Tax Treatment of Tax Free Bonds

Tax free bonds have emerged as a popular way of investment in India due to the lucrative taxation benefits they offer. The interest income on these bonds, generally issued by government enterprises, is exempted from taxation. For a better understanding lets probe it:

What are Tax Free Bonds?

When you purchase a bond, it implies that you are lending money to an organization for which you will be paid a Fixed Rate of interest during its tenure. And when the government notifies that interest earned on it will not be taxed then it is called Tax Free Bond.

Tax free bonds in India are issued by government of India or PSU’s for a fix term say 10 years, 15 years, 20 years etc. Further these bonds shall be rated by agencies like CARE, FITCH, CRISIL; ICRA enables you to assess the quality of instruments. Since interest received is tax free so after tax returns works out to be higher. Some of the public undertakings that will be raising funds are IIFC, IRFC, PFC, NHAI, HUDCO, REC, NTPC, NHPC, Indian Renewable Energy Development Agency, Airports Authority of India and Cochin Shipyard.

Return on tax free Bonds

The general prevailing rates of interest on the tax free bonds are from 8% to 9% depending upon the type and tenure of Bonds. It is pertinent to note that since these are tax free so effective Tax equivalent yield on 8% investment comes out to be 12.14%, 10.63%, 9.44% for 30%, 20% and 10% Tax bracket respectively.

How to invest in tax free bonds?

Investor may apply in Demat as well as Physical Mode with required documents as mentioned in the respective prospectus.

Advantages of Tax free Bonds

  1. Tax Free Income:The interest earned on tax free bonds is not subject to any taxation and hence they are known as tax-free bonds.
  2. Tax Free Bonds can be traded:Tax-free bonds are listed on National Stock Exchange and Bombay Stock Exchange for trading and one can easily sell them off in secondary market before the end of the tenure without suffering any penalty.
  3. Price of Bonds may increase:Prices of bonds may fluctuate with interest rates. If interest rates goes up then the Price of Bond may come down and vice versa. So, if one invests in tax-free bonds and interest rate goes down, one can then easily sell the bonds at a higher price. This surplus amount earned is known as capital gain.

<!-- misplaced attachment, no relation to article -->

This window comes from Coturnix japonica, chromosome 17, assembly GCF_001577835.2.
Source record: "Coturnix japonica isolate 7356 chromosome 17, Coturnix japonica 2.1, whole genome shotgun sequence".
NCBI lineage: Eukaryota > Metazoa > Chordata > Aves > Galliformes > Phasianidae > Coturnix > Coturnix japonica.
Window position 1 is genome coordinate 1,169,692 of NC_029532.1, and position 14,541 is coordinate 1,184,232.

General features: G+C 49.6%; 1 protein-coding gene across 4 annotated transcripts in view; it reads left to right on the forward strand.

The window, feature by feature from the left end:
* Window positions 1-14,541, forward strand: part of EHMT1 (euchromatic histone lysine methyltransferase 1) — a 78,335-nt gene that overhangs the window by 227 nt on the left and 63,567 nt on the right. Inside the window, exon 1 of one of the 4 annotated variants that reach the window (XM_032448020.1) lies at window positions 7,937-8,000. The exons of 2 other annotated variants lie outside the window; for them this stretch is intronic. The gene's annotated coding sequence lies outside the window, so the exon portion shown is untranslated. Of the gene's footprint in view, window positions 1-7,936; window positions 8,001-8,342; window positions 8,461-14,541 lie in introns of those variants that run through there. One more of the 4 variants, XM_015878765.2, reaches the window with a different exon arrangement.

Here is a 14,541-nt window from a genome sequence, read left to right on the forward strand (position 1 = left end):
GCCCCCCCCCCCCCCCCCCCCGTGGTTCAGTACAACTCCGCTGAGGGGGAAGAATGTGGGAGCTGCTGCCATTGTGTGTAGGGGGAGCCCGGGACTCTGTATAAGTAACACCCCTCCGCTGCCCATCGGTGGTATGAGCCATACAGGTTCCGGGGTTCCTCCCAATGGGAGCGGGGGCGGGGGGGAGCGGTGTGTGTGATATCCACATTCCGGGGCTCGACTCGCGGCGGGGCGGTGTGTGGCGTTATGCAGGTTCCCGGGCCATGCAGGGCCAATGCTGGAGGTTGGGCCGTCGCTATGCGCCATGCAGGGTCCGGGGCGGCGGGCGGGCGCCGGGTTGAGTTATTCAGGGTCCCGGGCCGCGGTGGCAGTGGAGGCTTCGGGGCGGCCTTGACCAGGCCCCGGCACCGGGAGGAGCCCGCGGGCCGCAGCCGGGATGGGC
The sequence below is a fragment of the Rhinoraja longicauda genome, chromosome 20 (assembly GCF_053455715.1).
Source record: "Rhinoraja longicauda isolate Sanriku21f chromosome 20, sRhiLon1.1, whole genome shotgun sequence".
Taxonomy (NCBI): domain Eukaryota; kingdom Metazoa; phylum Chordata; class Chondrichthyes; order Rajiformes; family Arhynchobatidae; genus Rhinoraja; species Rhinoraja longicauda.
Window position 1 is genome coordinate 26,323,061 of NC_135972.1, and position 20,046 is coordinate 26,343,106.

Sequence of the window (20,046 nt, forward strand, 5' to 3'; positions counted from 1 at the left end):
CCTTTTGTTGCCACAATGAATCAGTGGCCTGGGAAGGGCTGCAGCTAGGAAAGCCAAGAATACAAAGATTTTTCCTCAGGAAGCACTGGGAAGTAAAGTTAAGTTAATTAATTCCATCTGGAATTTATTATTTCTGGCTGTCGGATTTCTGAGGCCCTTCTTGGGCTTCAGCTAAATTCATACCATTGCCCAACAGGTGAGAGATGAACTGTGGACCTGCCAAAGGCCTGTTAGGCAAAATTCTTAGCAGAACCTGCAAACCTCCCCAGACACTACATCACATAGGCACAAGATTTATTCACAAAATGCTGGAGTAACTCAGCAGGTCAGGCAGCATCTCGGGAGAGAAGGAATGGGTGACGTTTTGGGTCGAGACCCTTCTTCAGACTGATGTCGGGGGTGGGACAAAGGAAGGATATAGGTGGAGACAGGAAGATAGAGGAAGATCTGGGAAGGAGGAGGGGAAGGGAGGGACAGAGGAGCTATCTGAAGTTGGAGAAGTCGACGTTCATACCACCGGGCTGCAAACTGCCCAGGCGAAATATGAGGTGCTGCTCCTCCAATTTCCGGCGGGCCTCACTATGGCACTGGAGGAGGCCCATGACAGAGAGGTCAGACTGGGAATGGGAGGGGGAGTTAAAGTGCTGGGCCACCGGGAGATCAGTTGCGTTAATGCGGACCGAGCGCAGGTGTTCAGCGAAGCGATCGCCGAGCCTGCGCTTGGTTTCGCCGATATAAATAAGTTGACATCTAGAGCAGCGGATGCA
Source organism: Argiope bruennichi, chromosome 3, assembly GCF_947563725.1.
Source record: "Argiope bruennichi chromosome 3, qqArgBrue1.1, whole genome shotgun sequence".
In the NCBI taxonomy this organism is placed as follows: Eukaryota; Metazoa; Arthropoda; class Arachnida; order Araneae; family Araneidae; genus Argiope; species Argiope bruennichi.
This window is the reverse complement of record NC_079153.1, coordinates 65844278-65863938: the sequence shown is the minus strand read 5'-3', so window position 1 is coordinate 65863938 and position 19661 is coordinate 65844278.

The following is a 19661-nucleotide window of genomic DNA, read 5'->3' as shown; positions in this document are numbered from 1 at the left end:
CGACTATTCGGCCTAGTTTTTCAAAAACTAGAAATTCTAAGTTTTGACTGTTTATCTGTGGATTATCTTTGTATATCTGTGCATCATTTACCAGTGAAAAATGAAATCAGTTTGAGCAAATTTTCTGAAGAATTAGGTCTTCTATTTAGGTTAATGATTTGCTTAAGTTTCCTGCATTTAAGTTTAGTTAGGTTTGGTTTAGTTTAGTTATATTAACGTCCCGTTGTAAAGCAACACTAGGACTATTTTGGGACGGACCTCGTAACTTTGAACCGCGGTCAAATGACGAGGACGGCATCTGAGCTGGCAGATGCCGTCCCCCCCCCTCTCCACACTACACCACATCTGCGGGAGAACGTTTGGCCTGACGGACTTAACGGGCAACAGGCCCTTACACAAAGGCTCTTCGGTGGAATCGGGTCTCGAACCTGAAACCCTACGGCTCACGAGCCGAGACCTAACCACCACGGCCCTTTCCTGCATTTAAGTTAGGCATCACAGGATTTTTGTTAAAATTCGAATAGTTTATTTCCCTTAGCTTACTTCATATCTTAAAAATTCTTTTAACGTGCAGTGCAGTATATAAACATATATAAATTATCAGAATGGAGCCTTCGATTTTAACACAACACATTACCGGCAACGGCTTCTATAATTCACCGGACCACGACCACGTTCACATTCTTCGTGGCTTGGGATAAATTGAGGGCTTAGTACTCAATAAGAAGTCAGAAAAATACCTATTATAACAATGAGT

Tax treatment of tax free bonds

  1. Interest Income:The interest earned from tax free bonds is exempt from Income Tax under Section 10(15)(iv)(h) of the Income Tax Act, 1961.
  2. Maturity Amount of a tax free bond:The amount received at the expiry of the tenure of a tax free bond will not be subject to any tax..
  3. Capital Gain earned from tax free bonds: Tax free bonds can be sold in NSE or BSE. The profit accrued after selling tax free bonds at higher rates comes under capital gain.

While short term capital gains from such a sale will be taxed as normal Income Tax Slab rates, long-term capital gains will be taxed at 10%. The bonds must be held for at least 12 months for the profits to be treated as long-term gains. Unfortunately for investors, the long-term capital gains from these bonds are not eligible for indexation benefit which could have reduced tax.

Thus here we find a good number of reasons for all not to miss current issues of Tax free bonds for their higher post tax returns and that too especially for the group falling in higher tax brackets. Say the post tax return for a 30% tax bracket will settle for around 12.14% which is only 8-9% in case of FDRs. The only flipside for some investors is that since the payout of the interest is yearly so the interest does not get reinvested as compared to FDR. Hence, a fine tune balance can help you gain maximum out of this attractive investment option.

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